Facebook (FB) is a social media website, where consumers may, but do not necessarily, come to buy things. Facebook (FB) is a pure ad revenue play, which has faced data scandal issues, such as the Cambridge Analytica scandal earlier this year. As a result, Facebook (FB) is working on self-regulations and giving users more choice and control over their data. There is a genuine threat that advertisers will be less willing to spend ad dollars on Facebook (FB)’s platform. The company had also lowered its revenue guidance in its Q2 earnings report as a result of these developments earlier this year.
Amazon (AMZN) on the other hand is not a pure ad revenue play, but still a genuine threat to Facebook (FB). Amazon (AMZN), as an e-commerce site, is a website where consumers mostly come to buy things. Hence, in view, advertisers will more likely want to spend ad dollars to gain space on Amazon (AMZN), where there is a better chance of consumers adding the items advertised to their carts if they end up liking it. Don’t get me wrong, Facebook (FB) is still a solid company and doing right by their users by focusing on data regulations, but it is not the best time to hold Facebook (FB) when there are other competitors like Amazon (AMZN) that are well-positioned to take away their ad dollars and the genuine possibility of Facebook (FB)’s future revenue streams being compromised by the data scandal and new regulations.
I see a real possibility that Amazon (AMZN) will continue to increase its market share in the $88 billion advertising market, making it another growing source of revenue on top of the company’s existing, well-established revenue-generating units.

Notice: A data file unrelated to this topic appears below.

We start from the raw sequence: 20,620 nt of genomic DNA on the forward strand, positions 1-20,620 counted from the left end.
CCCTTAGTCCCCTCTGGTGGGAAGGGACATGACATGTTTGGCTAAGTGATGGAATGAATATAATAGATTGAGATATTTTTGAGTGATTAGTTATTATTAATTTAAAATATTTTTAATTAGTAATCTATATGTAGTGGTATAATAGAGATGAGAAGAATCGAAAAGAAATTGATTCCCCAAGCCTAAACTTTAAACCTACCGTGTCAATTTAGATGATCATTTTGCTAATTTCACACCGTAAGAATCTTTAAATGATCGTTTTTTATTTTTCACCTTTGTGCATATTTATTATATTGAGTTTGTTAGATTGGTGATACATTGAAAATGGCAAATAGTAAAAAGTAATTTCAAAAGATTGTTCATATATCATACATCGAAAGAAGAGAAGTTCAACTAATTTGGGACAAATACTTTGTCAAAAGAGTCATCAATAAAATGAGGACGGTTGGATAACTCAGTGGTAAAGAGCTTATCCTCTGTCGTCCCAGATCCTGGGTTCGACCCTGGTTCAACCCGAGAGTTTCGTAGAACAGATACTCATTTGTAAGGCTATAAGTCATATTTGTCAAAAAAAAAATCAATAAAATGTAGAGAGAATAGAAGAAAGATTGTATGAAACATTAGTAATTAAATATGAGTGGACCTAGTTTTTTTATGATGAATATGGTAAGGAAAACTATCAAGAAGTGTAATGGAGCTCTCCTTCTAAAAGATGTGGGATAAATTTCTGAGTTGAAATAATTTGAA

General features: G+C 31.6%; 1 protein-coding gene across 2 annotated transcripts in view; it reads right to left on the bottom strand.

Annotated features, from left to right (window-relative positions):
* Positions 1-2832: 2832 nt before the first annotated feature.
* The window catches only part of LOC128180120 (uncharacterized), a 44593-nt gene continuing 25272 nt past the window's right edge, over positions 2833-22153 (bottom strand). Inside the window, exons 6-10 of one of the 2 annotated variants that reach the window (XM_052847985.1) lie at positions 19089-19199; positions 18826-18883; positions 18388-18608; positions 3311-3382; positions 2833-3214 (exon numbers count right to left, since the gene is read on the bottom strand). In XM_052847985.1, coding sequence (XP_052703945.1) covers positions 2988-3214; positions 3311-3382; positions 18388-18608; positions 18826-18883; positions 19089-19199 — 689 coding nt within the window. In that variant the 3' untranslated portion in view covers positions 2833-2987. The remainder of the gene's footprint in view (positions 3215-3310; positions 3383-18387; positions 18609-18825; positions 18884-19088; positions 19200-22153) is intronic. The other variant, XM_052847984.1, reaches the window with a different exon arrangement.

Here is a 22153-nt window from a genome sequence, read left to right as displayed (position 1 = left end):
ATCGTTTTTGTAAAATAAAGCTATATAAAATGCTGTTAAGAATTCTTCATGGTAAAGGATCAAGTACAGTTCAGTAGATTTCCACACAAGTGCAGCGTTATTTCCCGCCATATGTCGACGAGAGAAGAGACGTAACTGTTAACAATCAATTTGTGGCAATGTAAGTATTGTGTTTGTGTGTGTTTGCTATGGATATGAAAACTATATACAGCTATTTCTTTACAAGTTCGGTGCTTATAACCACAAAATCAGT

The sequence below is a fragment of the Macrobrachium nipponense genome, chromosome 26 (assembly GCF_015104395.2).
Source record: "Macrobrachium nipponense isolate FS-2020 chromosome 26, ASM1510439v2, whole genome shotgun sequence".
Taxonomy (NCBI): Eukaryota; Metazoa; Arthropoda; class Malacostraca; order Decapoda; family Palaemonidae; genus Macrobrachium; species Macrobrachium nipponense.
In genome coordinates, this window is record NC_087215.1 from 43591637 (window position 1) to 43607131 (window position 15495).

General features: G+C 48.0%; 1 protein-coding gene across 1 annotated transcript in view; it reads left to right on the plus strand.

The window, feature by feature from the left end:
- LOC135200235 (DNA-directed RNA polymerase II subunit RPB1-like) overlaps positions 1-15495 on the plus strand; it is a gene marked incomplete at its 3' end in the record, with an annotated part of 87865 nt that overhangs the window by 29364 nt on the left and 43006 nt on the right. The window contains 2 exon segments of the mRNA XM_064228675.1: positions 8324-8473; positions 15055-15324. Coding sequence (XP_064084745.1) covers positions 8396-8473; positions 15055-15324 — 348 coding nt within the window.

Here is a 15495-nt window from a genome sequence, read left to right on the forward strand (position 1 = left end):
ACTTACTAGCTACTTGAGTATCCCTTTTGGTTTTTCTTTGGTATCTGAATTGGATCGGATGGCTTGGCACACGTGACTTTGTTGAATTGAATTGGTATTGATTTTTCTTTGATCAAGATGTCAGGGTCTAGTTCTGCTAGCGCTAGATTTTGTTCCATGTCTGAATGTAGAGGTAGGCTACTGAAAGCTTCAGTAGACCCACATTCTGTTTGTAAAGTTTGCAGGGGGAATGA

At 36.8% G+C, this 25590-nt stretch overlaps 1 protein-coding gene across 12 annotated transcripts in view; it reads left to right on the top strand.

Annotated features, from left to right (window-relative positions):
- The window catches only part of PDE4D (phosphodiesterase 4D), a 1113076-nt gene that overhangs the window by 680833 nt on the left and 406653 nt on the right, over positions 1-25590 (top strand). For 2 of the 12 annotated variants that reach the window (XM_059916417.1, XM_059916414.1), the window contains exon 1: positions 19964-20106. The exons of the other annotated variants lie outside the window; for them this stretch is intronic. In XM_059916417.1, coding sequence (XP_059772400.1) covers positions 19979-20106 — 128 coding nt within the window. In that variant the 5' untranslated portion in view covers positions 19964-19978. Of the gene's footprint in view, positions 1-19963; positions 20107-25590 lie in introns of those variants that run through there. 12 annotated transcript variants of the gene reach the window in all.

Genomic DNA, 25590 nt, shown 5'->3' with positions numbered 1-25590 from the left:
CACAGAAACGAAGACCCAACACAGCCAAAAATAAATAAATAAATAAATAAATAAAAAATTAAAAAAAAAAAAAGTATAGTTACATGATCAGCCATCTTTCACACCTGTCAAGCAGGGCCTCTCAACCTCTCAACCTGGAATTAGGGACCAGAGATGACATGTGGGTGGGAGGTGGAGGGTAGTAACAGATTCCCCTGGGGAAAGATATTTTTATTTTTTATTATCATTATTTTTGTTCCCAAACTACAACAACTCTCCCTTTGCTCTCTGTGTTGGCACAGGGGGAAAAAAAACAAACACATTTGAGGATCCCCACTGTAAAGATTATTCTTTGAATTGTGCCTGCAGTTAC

While Amazon (AMZN) clearly holds strong, multiple streams of revenue income, its rich valuation is an aspect that easily puts off many investors. The stock has corrected by around 20% from its all-time high, and following its recent earnings report, the stock is trading at about 86.2x trailing earnings, and 55.2x forward earnings (at time of writing), according to data from Morningstar. While these numbers are admittedly high in comparison the overall market, it is worth noting that it is certainly not unusual for high growth stocks to trade at high earnings multiples. In fact, in 2015 the stock was trading at levels as high as 909.10x earnings. Compared to those levels, paying for the stock at 92x earnings seems more reasonable. Moreover, the Price/Sales (P/S) ratio for the stock presently stands at 3.5. While this is definitely not a low ratio, it is also certainly not an atrocious level to buy the stock at, especially considering that one of its biggest competitors on a global scale, Alibaba (BABA), is trading at a P/S ratio of 8.6.